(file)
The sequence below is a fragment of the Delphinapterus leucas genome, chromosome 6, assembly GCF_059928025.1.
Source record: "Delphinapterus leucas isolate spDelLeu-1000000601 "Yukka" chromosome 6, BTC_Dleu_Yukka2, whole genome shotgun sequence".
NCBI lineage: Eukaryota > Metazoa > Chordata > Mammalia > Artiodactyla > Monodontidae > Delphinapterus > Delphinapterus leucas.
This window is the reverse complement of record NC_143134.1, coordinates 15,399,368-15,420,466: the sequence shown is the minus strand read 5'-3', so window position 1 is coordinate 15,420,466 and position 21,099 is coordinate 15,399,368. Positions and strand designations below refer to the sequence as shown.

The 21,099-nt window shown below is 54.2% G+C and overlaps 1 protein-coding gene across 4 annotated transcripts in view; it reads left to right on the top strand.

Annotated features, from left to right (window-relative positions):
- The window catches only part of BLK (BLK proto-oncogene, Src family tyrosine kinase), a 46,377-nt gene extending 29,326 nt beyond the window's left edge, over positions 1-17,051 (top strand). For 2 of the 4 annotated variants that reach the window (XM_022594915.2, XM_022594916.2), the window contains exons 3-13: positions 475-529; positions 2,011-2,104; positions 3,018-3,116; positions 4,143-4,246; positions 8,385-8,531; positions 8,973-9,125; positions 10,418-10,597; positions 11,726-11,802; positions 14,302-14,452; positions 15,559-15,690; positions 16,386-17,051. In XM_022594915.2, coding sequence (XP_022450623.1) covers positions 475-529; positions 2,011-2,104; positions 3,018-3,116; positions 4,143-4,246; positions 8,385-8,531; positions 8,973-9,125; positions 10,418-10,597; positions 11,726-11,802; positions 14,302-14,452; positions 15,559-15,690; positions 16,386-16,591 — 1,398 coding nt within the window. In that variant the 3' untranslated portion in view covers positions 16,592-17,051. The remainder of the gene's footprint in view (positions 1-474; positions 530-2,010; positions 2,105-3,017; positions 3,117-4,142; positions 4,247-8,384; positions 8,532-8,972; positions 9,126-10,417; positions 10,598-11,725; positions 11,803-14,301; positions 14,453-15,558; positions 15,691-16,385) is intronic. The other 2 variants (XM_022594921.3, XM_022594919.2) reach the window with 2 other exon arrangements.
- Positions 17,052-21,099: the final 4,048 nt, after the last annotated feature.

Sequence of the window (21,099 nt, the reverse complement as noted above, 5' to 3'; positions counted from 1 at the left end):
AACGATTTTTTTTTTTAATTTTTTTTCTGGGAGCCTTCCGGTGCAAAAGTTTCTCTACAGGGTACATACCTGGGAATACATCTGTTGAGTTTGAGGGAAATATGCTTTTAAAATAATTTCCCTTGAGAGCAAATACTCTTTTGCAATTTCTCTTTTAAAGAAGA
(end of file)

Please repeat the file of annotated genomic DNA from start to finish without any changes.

The sequence below is a fragment of the Delphinapterus leucas genome, chromosome 6, assembly GCF_059928025.1.
Source record: "Delphinapterus leucas isolate spDelLeu-1000000601 "Yukka" chromosome 6, BTC_Dleu_Yukka2, whole genome shotgun sequence".
NCBI lineage: Eukaryota > Metazoa > Chordata > Mammalia > Artiodactyla > Monodontidae > Delphinapterus > Delphinapterus leucas.
This window is the reverse complement of record NC_143134.1, coordinates 15,399,368-15,420,466: the sequence shown is the minus strand read 5'-3', so window position 1 is coordinate 15,420,466 and position 21,099 is coordinate 15,399,368. Positions and strand designations below refer to the sequence as shown.

The 21,099-nt window shown below is 54.2% G+C and overlaps 1 protein-coding gene across 4 annotated transcripts in view; it reads left to right on the top strand.

Annotated features, from left to right (window-relative positions):
- The window catches only part of BLK (BLK proto-oncogene, Src family tyrosine kinase), a 46,377-nt gene extending 29,326 nt beyond the window's left edge, over positions 1-17,051 (top strand). For 2 of the 4 annotated variants that reach the window (XM_022594915.2, XM_022594916.2), the window contains exons 3-13: positions 475-529; positions 2,011-2,104; positions 3,018-3,116; positions 4,143-4,246; positions 8,385-8,531; positions 8,973-9,125; positions 10,418-10,597; positions 11,726-11,802; positions 14,302-14,452; positions 15,559-15,690; positions 16,386-17,051. In XM_022594915.2, coding sequence (XP_022450623.1) covers positions 475-529; positions 2,011-2,104; positions 3,018-3,116; positions 4,143-4,246; positions 8,385-8,531; positions 8,973-9,125; positions 10,418-10,597; positions 11,726-11,802; positions 14,302-14,452; positions 15,559-15,690; positions 16,386-16,591 — 1,398 coding nt within the window. In that variant the 3' untranslated portion in view covers positions 16,592-17,051. The remainder of the gene's footprint in view (positions 1-474; positions 530-2,010; positions 2,105-3,017; positions 3,117-4,142; positions 4,247-8,384; positions 8,532-8,972; positions 9,126-10,417; positions 10,598-11,725; positions 11,803-14,301; positions 14,453-15,558; positions 15,691-16,385) is intronic. The other 2 variants (XM_022594921.3, XM_022594919.2) reach the window with 2 other exon arrangements.
- Positions 17,052-21,099: the final 4,048 nt, after the last annotated feature.

Sequence of the window (21,099 nt, the reverse complement as noted above, 5' to 3'; positions counted from 1 at the left end):
AACGATTTTTTTTTTTAATTTTTTTTCTGGGAGCCTTCCGGTGCAAAAGTTTCTCTACAGGGTACATACCTGGGAATACATCTGTTGAGTTTGAGGGAAATATGCTTTTAAAATAATTTCCCTTGAGAGCAAATACTCTTTTGCAATTTCTCTTTTAAAGAAGA